Answer ... Non-resident corporate entities can be liable to tax in France on both their French-source income and profits generated by business performed in France through a permanent establishment (eg, a fixed place of business, agent or complete operation cycle based in France), under the same rules as those applicable to resident corporate entities, unless a double tax treaty provides otherwise.
Answer ... As a general rule, dividends paid to non-residents are subject to a 12.8% withholding tax for individuals or a 30% withholding tax for companies. The withholding tax applicable to companies on dividend payments will be aligned with the French corporate tax rate as of 1 January 1 2020 (28%). French withholding tax may be reduced or eliminated by applicable tax treaties or EU directives. An increased withholding tax rate of 75% is levied on dividends, interest and royalties paid to a beneficiary or an account located in a non-cooperative state or territory.
A 30% branch tax is applicable to the French profits of a permanent establishment which are deemed to be distributed to the foreign entity, unless the permanent establishment is exempt from the branch tax under either domestic rules or a double tax treaty. The branch tax rate may also be reduced by an applicable double tax treaty.
Generally, no withholding tax is levied on French source interest, provided that it is at arm’s length.
Unless an applicable double tax treaty provides otherwise, withholding tax may be levied, at the same rate as the standard corporate income tax rate, on:
- real estate capital gains;
- capital gains on a substantial participation in a French company; and
service fees paid to non-residents.
Answer ... Under Article 55 of the French Constitution, double or multilateral tax treaties and duly ratified or approved agreements override domestic tax provisions from the date of publication.
Answer ... Not unless an applicable tax treaty applies. Foreign taxes paid abroad cannot be deducted from the French corporate tax due on the same income. However, the foreign taxes may be deducted from the tax base.
There is one exception for Danish source income. Although there is no double tax treaty between France and Denmark, the French Tax Administration has stated that French tax residents can claim a tax credit on Danish source income (other than Danish source pensions) corresponding to the Danish tax paid on that income, provided that the Danish tax is comparable to the French tax.
Answer ... Where a purchaser acquires the assets of a business in an asset deal, it receives a step-up in the asset basis. This means that the price it paid for the assets is the new tax basis in the property. Provided that depreciation is allowed, the assets are depreciable on the stepped-up basis.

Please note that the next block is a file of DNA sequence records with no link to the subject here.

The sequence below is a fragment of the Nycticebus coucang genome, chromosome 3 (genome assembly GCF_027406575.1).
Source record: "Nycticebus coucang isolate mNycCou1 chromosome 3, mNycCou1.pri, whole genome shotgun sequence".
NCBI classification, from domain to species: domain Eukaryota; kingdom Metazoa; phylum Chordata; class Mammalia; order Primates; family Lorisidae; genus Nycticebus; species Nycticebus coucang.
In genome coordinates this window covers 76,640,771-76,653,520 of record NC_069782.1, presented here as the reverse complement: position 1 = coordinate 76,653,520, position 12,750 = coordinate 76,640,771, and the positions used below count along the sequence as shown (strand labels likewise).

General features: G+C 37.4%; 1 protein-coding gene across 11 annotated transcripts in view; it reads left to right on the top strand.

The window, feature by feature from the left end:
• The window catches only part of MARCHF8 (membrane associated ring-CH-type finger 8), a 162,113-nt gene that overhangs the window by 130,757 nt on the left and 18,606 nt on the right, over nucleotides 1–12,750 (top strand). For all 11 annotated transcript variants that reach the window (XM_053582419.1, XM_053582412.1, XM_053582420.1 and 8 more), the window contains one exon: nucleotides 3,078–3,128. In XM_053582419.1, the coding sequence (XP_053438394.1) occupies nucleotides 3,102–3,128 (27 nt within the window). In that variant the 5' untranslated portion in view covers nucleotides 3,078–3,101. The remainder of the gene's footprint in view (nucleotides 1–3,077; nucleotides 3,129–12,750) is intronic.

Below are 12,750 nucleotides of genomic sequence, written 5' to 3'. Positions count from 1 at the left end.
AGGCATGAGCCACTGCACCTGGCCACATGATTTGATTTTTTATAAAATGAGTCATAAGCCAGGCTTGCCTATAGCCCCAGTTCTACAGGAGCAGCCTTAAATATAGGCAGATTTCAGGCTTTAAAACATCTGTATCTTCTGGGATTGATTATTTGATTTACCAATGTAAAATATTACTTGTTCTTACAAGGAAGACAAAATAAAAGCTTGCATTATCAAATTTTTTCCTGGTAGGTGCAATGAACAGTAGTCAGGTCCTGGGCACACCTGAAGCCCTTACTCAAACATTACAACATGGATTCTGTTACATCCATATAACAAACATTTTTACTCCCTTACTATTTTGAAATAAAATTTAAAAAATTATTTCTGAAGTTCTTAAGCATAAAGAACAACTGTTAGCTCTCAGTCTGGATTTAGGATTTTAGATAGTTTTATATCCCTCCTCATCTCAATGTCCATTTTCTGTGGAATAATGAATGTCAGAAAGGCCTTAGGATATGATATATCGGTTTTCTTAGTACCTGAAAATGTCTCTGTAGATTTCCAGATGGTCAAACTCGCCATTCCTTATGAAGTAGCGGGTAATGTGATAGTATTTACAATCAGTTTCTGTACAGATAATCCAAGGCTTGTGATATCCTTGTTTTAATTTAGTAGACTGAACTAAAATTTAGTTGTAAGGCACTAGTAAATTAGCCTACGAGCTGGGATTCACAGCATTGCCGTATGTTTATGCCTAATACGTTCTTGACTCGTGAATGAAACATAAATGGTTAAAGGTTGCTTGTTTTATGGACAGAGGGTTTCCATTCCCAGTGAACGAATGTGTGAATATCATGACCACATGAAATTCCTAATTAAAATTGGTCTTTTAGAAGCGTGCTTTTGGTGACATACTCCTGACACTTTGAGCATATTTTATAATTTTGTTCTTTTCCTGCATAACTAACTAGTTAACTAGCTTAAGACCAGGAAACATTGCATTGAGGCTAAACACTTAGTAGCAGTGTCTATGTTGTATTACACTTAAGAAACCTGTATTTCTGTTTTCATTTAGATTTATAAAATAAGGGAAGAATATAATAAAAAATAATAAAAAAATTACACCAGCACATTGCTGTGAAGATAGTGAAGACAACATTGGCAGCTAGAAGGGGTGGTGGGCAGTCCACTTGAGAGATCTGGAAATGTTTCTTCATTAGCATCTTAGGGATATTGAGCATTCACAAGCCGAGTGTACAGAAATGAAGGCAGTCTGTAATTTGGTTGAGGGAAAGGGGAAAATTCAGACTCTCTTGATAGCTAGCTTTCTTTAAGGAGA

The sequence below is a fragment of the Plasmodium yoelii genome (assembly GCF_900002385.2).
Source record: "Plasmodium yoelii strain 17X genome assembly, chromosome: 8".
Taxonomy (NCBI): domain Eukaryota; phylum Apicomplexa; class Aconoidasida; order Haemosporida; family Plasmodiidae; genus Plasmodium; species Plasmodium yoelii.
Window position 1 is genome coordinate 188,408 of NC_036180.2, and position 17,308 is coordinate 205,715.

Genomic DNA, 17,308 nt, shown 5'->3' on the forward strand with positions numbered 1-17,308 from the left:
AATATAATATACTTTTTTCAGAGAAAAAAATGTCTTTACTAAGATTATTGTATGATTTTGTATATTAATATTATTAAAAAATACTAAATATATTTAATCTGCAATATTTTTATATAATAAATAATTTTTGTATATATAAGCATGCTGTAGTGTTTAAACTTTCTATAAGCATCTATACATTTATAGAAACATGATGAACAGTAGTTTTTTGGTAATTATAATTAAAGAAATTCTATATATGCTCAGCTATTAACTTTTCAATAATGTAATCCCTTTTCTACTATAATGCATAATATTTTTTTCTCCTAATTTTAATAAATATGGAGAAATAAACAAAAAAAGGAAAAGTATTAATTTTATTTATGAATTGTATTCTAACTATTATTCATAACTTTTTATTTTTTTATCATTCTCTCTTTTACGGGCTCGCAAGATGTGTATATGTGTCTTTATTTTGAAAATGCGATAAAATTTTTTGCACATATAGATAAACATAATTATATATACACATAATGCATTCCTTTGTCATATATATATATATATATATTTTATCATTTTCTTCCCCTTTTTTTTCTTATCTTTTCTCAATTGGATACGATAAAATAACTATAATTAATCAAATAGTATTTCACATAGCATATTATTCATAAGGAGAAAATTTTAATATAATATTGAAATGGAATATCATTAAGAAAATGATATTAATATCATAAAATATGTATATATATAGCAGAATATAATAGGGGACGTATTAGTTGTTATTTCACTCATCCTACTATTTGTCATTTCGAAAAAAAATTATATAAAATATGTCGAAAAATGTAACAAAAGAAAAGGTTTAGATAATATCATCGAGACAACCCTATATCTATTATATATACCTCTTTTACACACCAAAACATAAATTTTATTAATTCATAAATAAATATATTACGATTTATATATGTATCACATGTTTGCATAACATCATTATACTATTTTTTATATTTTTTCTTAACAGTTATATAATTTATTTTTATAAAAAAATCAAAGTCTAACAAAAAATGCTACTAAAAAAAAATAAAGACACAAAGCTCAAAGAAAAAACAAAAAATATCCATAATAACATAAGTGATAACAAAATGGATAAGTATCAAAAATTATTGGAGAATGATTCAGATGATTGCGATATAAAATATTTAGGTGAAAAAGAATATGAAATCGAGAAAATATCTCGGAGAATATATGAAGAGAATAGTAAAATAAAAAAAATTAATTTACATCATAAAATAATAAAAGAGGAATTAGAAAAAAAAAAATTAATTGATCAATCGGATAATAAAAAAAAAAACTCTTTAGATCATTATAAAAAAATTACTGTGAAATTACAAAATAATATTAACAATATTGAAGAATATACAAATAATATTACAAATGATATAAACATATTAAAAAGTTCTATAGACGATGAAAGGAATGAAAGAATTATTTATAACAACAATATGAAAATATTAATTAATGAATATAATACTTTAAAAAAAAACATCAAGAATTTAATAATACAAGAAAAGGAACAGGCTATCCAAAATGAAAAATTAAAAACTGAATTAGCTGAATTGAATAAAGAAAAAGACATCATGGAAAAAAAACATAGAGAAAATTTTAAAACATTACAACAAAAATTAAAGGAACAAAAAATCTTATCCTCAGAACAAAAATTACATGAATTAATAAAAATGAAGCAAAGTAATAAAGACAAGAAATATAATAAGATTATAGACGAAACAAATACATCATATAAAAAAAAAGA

Where a corporate entity that is liable to corporate income tax is acquired, the acquirer cannot obtain a step-up in the tax basis of the target’s assets. As a consequence, the latent capital gains on the assets that are acquired will be taxable in the future on the sale of those assets. In addition, the acquirer cannot depreciate the assets based on their actual value when the target (holding such assets) was acquired.
There was previously a market practice under which the purchaser of a transparent company holding real estate could achieve a tax-free step-up in the underlying real estate asset basis by winding up the company shortly after the acquisition, due to the specific rules on the taxation of transparent entities as stated in Quemener (CE 16 February 2000 n°133296, 8e et 3e s.-s). This practice was ended by Lupa (CE 6 July 2016, min. c/ SARL Lupa Immobilière France et min. c/ SARL Lupa Patrimoine, n° 377904 and n°377906), in which the Supreme Court reversed the Quemener ruling. However, the Conseil d’Etat subsequently overturned this decision and validated the Quemener ruling on 24 April 2019 (CE 24 April 2019 SCI Fra n°412503). Its decision thus once again offers the possibility of a tax-free step-up strategy in the acquisition of transparent entities (especially real estate transparent entities).
Answer ... In principle, latent capital gains on assets transferred upon a change in corporate headquarters or the migration of an establishment from France to another state are subject to corporate income tax in France. However, at the taxpayer’s request, this tax may be paid in five annual instalments if the headquarters or the establishment is located in another EU member state or an eligible member state of the European Economic Area. Specific tax filing requirements and payments are then applicable.
Outstanding instalments become immediately payable if:
- an instalment is not paid when due;
- the transferred assets are sold to another party (whether related or not);
- the transferred assets are transferred to a non-EU/non-eligible European Economic Area member state; or
- the company is wound up.
By contrast, any transfer of headquarters from France to a third country entails immediate determination and payment of the corporate tax due on the latent capital gains relating to capital assets and on income not previously taxed, with no possibility to defer the tax payment.